White House, congressional leaders revive budget talks

White House, congressional leaders revive budget talks
© Aaron Schwartz
Administration officials and congressional leaders are trying to revive long-stalled talks aimed at striking a budget deal and avoiding a government shutdown in the fall.
 
Speaker Nancy PelosiNancy PelosiBiden blasts Trump, demands he release transcript of call with foreign leader Pelosi wants to change law to allow a sitting president to be indicted Overnight Health Care — Presented by Partnership for America's Health Care Future — Walmart to stop selling e-cigarettes | Senators press FDA to pull most e-cigarettes immediately | House panel tees up e-cig hearing for next week MORE (D-Calif.) is expected to hold discussions with Treasury Secretary Steven MnuchinSteven Terner MnuchinOvernight Defense: Trump hits Iranian central bank with sanctions | Trump meeting with Ukrainian leader at UN | Trump touts relationship with North Korea's Kim as 'best thing' for US Trump says he's sanctioning Iran's national bank Lawmakers run into major speed bumps on spending bills MORE on Wednesday, marking the second day of talks after the two first spoke on the phone Tuesday about raising statutory spending caps and the debt ceiling.
 
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Pelosi has been guarded about saying whether the renewed talks will lead to a breakthrough after negotiations between Democrats, GOP leadership and the White House stalled last month.
 
Asked if progress was made during Tuesday's phone call with Mnuchin, Pelosi told The Associated Press, "We'll see."
 
“It’s possible. I don’t know. We’ll see what they come back with," she said when asked about the prospects of a deal coming together this month.
 
In addition to the Pelosi-Mnuchin talks, Senate Majority Leader Mitch McConnellAddison (Mitch) Mitchell McConnellOvernight Energy: California, 23 other states sue Trump over vehicle emissions rule | Climate strike protests hit cities across globe | Interior watchdog expands scope of FOIA investigation | Dems accuse officials of burying climate reports Hillicon Valley: Lawmakers say Zuckerberg to 'cooperate' on antitrust probes | Dems see victory after McConnell backs election security funds | Twitter takes down fake pro-Saudi accounts Liberal super PAC launches browser extension replacing 'Mitch McConnell' with 'Moscow Mitch' MORE (R-Ky.) and House Minority Leader Kevin McCarthyKevin Owen McCarthyClarence Thomas, Joe Manchin, Rudy Giuliani among guests at second state visit under Trump Hillicon Valley: Lawmakers say Zuckerberg to 'cooperate' on antitrust probes | Dems see victory after McConnell backs election security funds | Twitter takes down fake pro-Saudi accounts Lawmakers say Zuckerberg has agreed to 'cooperate' with antitrust probe MORE (R-Calif.) are expected to meet later Wednesday with Mnuchin, acting White House chief of staff Mick MulvaneyJohn (Mick) Michael MulvaneyTrump judicial picks face rare GOP opposition Trump administration asks Supreme Court to take up challenge to consumer bureau NOAA chief praises agency scientists after statement backing up Trump tweet MORE and acting Office of Management and Budget Director Russ Vought — the three officials who have been leading the negotiations for the White House.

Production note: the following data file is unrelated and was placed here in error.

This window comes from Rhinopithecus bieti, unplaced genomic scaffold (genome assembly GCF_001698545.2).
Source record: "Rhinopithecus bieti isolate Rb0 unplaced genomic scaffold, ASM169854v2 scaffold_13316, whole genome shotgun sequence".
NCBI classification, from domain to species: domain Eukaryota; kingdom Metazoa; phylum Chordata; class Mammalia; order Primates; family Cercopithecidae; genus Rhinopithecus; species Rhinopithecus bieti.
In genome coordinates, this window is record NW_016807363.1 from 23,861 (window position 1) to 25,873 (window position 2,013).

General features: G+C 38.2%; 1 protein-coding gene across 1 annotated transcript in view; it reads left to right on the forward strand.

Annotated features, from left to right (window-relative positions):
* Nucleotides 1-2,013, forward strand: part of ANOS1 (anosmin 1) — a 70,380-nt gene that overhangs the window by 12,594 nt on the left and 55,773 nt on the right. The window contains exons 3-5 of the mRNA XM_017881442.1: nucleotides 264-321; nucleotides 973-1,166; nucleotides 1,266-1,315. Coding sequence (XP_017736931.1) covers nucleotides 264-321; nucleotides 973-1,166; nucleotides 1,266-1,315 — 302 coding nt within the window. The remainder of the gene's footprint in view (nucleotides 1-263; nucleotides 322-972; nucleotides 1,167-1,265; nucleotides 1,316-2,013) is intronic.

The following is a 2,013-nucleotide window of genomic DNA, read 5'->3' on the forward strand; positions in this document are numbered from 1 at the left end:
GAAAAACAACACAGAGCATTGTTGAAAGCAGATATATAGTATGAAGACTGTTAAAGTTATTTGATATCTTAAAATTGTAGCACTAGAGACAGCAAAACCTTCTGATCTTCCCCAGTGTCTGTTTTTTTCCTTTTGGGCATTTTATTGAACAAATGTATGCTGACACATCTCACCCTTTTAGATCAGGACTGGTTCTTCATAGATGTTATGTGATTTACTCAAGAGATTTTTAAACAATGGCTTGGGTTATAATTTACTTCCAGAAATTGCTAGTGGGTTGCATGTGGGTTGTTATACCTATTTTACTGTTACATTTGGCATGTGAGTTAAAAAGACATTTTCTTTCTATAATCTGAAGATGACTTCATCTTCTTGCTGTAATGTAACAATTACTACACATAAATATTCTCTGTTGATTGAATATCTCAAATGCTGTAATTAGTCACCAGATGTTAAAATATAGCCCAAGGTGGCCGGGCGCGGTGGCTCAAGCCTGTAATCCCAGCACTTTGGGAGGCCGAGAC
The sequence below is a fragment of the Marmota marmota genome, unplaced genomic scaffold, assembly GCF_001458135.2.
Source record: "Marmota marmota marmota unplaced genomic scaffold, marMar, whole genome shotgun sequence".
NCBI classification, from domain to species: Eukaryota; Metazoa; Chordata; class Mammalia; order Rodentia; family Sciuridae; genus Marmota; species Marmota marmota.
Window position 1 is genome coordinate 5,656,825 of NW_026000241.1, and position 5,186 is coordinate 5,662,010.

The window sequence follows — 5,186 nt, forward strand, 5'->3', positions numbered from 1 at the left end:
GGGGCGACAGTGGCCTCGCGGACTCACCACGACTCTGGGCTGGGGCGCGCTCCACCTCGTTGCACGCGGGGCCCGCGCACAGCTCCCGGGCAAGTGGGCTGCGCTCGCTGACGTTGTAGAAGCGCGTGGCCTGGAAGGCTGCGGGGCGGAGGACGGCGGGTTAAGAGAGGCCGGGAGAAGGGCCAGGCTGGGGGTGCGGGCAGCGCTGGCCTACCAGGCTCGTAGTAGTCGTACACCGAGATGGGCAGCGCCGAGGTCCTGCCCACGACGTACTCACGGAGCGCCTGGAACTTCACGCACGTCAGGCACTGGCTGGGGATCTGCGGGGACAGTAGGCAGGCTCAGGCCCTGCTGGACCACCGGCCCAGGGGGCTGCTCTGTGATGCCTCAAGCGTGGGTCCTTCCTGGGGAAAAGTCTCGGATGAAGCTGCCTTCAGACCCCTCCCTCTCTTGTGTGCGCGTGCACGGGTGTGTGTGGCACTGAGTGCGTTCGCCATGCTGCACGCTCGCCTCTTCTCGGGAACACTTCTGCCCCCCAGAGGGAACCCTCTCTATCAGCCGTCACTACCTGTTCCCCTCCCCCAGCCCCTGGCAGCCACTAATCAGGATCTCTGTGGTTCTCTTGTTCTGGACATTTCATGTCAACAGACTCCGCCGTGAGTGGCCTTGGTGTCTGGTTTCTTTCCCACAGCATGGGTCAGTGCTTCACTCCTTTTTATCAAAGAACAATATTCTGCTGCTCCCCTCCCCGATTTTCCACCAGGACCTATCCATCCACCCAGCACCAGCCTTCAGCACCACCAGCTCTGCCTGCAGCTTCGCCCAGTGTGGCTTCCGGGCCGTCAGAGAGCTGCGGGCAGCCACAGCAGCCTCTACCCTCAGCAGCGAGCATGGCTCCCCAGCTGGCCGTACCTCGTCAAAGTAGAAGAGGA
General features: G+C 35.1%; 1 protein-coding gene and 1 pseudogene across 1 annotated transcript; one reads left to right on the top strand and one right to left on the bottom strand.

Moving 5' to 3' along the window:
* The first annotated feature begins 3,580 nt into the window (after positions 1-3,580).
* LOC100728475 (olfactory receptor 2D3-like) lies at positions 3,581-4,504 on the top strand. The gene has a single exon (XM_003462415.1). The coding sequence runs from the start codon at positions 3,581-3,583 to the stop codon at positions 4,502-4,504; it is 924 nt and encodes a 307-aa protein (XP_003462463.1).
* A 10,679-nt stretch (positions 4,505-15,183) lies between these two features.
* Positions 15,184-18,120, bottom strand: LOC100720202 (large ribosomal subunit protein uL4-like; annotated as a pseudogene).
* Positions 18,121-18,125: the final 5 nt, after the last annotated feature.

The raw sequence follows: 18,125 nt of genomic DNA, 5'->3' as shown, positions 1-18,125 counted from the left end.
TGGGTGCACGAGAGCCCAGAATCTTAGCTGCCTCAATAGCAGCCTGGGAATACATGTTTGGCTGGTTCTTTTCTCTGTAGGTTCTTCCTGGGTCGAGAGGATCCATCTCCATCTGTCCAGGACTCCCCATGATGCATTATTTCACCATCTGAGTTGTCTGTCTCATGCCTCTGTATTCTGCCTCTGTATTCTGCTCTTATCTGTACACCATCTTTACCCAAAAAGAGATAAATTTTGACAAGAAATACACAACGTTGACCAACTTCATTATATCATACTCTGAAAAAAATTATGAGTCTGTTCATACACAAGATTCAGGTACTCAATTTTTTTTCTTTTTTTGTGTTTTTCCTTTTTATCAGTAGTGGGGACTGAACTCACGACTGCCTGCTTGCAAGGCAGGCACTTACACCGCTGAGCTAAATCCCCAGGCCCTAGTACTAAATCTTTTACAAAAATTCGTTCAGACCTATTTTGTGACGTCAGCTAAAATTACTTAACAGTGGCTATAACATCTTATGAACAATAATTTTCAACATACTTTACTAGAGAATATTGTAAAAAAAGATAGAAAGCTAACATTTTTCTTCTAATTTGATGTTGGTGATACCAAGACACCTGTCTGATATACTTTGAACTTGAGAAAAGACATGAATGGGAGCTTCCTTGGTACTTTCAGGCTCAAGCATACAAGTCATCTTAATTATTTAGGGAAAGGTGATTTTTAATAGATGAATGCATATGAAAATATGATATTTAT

The meeting comes as lawmakers attempt to kick-start negotiations and move a package that would increase the spending caps and raise the debt ceiling before August. That timeline leaves little room for negotiations, with House lawmakers scheduled to leave town in late July and the Senate slated to adjourn by Aug. 2.
 
Congress is juggling multiple funding deadlines: Lawmakers have until the end of September to pass a bill that would fund the government and prevent another shutdown. They also might need to raise the debt ceiling as soon as early September, an anxiety-raising schedule because lawmakers won't return from the August recess until Sept. 9.
 
They also need to get a deal to increase the defense and nondefense spending caps. Without an agreement, steep across-the-board cuts will be implemented in January.
 
Senate Republicans signaled on Tuesday that they viewed this week as crucial to getting Democrats and the White House talking again if they were going to get the prospects of a deal, that would tackle both the budget and the debt ceiling, back on track.
 
"We'll be trying to reconvene that soon because the House is only in for three more weeks and time is running out. And if we're going to avoid having an either short or long-term CR [continuing resolution] or either a short or long-term debt ceiling increase, it's time that we got serious on a bipartisan basis," McConnell told reporters during a weekly press conference.